The art of rosemaling

This exhibit was created in collaboration with Emily Nelson, an undergraduate History major at UW-Madison graduating in May 2015. She’s volunteering with Recollection Wisconsin in order to gain experience in historical writing and social media. Emily is a native of Ladysmith, Wisconsin and her Norwegian heritage inspired her to explore the art of rosemaling.


Rosemaling is an art style preserved thanks in part to 19th century immigration from Norway’s farming communities to those of Wisconsin. Since that journey, rosemaling has worked its way into the identity of the state. Made famous by Per Lysne of Stoughton, Wisconsin, in the early 20th century, the art continues to impact cultural media today. The winner of the 2014 Academy Award for Best Animated Feature, Disney’s Frozen, draws heavily on rosemaling traditions to create the fictional world of Arendelle, inspired by Norwegian culture and history.

A common misinterpretation of the meaning of the word rosemaling is that “rose” refers to the flower of the same name. The word is actually derived from the Norwegian term rosut, or applied decoration. The translation gets to core of the art: painting a floral design with great liberty in creativity. There are no specific flowers that inspire rosemaling artists – many plants are completely made up.

Rosemaling grew out of the flowing styles of the Baroque and Rococo, which reached the valleys of rural Norway in the 18th century. Guilds taught techniques of decorative painting to artists who then traveled the countryside to earn their bread. Some farmers also took up rosemaling to supplement their incomes, especially during the winter.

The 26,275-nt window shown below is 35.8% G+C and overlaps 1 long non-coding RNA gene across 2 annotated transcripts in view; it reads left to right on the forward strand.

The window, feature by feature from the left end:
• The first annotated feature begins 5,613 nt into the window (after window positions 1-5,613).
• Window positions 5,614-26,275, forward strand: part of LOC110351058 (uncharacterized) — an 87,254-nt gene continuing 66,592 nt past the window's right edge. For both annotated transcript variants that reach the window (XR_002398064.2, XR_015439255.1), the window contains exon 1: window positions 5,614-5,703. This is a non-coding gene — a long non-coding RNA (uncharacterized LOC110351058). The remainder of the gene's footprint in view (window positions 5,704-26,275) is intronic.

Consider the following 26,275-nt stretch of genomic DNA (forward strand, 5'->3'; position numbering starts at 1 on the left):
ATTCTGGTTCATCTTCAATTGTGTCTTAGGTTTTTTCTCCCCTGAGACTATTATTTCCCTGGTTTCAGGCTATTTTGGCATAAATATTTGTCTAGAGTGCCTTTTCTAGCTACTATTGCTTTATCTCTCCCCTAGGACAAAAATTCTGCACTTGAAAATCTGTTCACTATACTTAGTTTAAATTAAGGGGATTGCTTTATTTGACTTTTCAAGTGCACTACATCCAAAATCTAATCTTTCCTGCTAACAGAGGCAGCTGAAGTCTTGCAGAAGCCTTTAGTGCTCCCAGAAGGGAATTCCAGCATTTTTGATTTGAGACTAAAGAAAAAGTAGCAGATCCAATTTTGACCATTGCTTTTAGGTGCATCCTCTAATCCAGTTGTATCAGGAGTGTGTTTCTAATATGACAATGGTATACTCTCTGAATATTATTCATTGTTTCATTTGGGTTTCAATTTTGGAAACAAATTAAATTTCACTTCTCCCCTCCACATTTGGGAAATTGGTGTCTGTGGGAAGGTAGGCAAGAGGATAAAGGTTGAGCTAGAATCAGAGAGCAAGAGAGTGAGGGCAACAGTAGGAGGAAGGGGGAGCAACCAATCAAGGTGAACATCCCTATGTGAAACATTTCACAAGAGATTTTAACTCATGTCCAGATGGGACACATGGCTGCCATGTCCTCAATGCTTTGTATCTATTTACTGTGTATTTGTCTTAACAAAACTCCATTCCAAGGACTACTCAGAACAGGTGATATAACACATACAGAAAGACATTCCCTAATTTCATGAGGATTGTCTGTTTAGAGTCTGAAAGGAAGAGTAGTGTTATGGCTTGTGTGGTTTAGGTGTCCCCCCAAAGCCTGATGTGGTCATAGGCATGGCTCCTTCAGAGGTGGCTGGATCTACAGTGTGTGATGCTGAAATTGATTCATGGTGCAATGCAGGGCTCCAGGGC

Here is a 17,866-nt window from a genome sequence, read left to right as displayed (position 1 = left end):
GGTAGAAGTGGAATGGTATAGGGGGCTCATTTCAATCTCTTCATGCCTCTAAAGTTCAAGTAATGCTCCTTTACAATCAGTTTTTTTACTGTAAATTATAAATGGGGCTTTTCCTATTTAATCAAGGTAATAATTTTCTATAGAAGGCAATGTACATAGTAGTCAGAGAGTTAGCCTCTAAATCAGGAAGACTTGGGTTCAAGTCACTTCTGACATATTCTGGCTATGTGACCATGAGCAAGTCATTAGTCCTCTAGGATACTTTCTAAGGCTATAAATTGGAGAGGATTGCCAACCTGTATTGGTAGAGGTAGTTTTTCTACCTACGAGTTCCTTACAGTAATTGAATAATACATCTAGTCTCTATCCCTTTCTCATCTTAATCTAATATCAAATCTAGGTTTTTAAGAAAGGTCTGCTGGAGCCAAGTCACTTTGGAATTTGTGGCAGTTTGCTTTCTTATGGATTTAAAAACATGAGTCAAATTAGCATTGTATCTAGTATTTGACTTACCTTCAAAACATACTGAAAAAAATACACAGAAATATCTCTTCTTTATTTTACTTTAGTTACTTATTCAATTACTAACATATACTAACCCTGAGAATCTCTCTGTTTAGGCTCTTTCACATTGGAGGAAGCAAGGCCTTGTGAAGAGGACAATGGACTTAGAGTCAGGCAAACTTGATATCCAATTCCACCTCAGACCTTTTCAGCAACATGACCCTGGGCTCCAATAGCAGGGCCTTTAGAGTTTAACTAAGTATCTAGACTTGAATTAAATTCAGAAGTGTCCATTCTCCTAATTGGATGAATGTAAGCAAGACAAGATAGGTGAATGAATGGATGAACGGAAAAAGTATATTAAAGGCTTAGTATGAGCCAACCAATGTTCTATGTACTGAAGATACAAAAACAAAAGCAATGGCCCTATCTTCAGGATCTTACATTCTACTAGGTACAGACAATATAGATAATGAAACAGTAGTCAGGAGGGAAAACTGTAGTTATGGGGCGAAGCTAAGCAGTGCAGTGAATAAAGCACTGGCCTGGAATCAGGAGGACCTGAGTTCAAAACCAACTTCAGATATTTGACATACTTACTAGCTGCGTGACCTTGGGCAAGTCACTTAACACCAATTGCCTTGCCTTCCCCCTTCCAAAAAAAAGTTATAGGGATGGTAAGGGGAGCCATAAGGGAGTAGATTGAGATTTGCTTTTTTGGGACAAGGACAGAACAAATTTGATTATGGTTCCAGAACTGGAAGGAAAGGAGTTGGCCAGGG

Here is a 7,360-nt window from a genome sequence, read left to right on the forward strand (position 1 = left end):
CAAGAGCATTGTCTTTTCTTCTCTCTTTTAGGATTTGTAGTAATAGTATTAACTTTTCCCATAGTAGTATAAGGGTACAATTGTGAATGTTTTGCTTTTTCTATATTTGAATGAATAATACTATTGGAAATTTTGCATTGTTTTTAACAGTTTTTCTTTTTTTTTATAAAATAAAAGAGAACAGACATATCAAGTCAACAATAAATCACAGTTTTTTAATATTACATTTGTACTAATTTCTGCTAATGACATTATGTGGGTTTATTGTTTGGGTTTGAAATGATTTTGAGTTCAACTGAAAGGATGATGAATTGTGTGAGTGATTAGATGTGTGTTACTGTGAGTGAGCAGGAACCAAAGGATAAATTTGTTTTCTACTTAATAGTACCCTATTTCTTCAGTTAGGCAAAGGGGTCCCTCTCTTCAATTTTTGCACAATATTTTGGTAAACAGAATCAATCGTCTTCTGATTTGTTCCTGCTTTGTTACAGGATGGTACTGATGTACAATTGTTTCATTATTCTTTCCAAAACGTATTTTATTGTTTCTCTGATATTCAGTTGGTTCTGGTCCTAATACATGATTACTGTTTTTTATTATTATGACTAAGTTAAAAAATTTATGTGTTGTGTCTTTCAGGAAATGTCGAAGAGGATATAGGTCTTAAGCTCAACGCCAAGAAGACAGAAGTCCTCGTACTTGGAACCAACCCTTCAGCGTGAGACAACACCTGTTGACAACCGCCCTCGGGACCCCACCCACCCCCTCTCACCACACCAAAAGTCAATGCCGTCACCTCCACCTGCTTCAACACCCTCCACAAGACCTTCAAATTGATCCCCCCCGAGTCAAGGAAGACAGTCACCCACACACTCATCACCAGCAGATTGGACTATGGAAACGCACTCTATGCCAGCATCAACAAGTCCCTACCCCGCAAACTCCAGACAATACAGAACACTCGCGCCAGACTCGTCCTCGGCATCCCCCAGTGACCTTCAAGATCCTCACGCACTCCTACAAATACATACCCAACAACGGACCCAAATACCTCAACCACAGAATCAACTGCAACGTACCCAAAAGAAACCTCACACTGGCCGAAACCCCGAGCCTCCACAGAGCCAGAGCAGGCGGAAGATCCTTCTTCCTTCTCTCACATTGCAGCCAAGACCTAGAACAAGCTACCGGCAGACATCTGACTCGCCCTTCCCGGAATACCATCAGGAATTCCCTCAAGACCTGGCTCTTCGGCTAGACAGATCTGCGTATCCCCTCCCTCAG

Norwegian bentwood box, McFarland Historical Society

This bentwood box, made in Norway in the 19th century, is painted with simple green and yellow scrolls around the sides and a floral design in white, yellow and black on the lid. McFarland Historical Society.

This bentwood box, made in Norway in the 19th century, is painted with simple green and yellow scrolls around the sides and a floral design in white, yellow and black on the lid. McFarland Historical Society.

Norwegians immigrants to the United States in the 19th century carried rosemaling with them across the ocean. In addition to small painted wooden pieces like plates and jewelry boxes, these immigrants traveled with trunks covered with the art of their homeland. Rosemaled art objects found their resting place in the cupboards and on the shelves of many Wisconsin homes. The state was a popular destination for settlers from Norway, who were attracted by the similar climate, excellent opportunities for farming, and the pamphlets and newspaper ads distributed in Norwegian by the Wisconsin Commission of Emigration. By 1850, Norwegians made up the second largest ethnic group in Wisconsin.

A trunk from 1775 decorated with two rosemaled panels. Many painted trunks were already heirlooms when Norwegian immigrants brought them to the United States. Skare Collection, McFarland Historical Society.

A trunk from 1775 decorated with two rosemaled panels. Many painted trunks were already heirlooms when Norwegian immigrants brought them to the United States. Skare Collection, McFarland Historical Society.

Rosemaled bentwood box attributed to Paul Skavlem, Town of Plymouth, Rock County, ca. 1841-1866. Old World Wisconsin.

A rare example of rosemaling by a first-generation 19th century Norwegian immigrant in the United States is this bentwood box attributed to Paul Skavlem, Town of Plymouth, Rock County, ca. 1841-1866. Old World Wisconsin.

For the most part, the challenges of adapting to life in America meant that the tradition of rosemaling faded. But a revival of the art in the United States was launched by Per Lysne of Stoughton, Wisconsin beginning in the 1930s. Lysne was trained in rosemaling in Norway before immigrating to Stoughton in 1907. His artistic talent helped him get a job painting wagons in a factory, but when the Great Depression slowed business, he turned to his roots for support. His skilled and intricate designs soon popularized the tradition worldwide.

Per Lysne rosemaling a smorgasbord platter, Stoughton, ca. 1941. Photo by Arthur M. Vinje. Wisconsin Historical Society image ID 38105.